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Gesundheit! A Common Virus Could Boost Lithium-Ion Batteries

scientists at MIT are developing lithium ion batteries based on a common virus, which could be used to power portable military equipmentNow here’s a sustainable technology turnaround: scientists at the Massachusetts Institute of Technology are reporting that a common virus is good for more than just making people sick. They are using the virus to  develop more efficient lithium-ion batteries, particularly ones that could be integrated into fabric. The high efficiency battery-fabric could be use to manufacture clothing that could power portable electronic devices.


If you’re thinking of clothes that could double as power sources for cell phones and laptops, so is the U.S. military. Nowadays the typical soldier lugs around pounds of batteries, so the idea of high-performance combat uniforms that double as a power pack is very attractive.

Conventional Batteries and Fossil Fuels: So 2000-and-Late

Militarily speaking, fossil fuels and conventional batteries are the equivalent of fighting World War II on horseback.  In a word, quaint. The Pentagon is already on record with its insistence on freeing the military from dependence on fossil fuels, foreign or domestic, and on its need for new sustainable battery technology. The modern soldier is so electronically geared up that portable battery supply has become a critical stumbling block to military effectiveness.  Conventional batteries add needless weight to the stuff that soldiers need to lug around while doing their jobs and trying not to get killed, to say nothing of the logistical nightmare of supplying multiple types of batteries (especially to remote bases in unstable areas), along with the environmental impact of disposal. Super lightweight, flexible, wearable, rechargeable lithium-ion batteries mesh perfectly with the military’s increased use of renewable energy, especially portable solar power that can be harvested in the field.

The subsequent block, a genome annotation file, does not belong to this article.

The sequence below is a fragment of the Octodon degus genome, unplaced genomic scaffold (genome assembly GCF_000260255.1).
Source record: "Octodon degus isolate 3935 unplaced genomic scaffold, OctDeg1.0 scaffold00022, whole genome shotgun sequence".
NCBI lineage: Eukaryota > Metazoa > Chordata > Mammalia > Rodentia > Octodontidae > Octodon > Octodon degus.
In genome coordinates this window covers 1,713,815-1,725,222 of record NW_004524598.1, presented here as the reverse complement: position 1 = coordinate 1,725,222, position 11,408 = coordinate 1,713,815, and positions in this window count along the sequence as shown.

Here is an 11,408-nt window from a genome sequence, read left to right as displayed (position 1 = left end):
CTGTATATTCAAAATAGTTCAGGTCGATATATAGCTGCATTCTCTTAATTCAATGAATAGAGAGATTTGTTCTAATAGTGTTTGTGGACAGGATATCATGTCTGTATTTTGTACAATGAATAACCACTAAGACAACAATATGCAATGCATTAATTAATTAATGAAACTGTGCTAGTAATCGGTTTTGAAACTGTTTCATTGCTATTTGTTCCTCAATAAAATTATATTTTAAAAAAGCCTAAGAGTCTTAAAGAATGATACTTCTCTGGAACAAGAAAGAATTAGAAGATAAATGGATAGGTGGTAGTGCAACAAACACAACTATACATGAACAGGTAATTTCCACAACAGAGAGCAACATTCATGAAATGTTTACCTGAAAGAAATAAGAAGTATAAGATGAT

Viruses and Lithium-Ion Batteries

The MIT scientists have been working with a virus called M13 bacteriophage. This little critter has an outer coat of protein that protects its genes, and it can serve as a template for preparing the anodes and cathodes(the two electrodes that convert chemical energy to electricity in a battery).  The virus “biotemplate” can enable the development of new cathodes made from an iron-fluoride material. That can be done at room temperature in a water-based process, rather than conventional processes that rely on harsh chemicals. The new cathodes also reduce the risk of flammability in lithium-ion batteries, because they operate at lower temperatures.

Image: Disposable batteries by EvelynGiggles on

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Written By

Tina specializes in military and corporate sustainability, advanced technology, emerging materials, biofuels, and water and wastewater issues. Views expressed are her own. Follow her on Twitter @TinaMCasey and Google+.


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